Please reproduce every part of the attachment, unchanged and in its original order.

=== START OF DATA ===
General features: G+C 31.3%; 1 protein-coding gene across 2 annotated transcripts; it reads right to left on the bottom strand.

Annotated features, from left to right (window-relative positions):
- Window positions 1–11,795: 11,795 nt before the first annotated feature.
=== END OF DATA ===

General features: G+C 31.3%; 1 protein-coding gene across 2 annotated transcripts; it reads right to left on the bottom strand.

Annotated features, from left to right (window-relative positions):
- Window positions 1–11,795: 11,795 nt before the first annotated feature.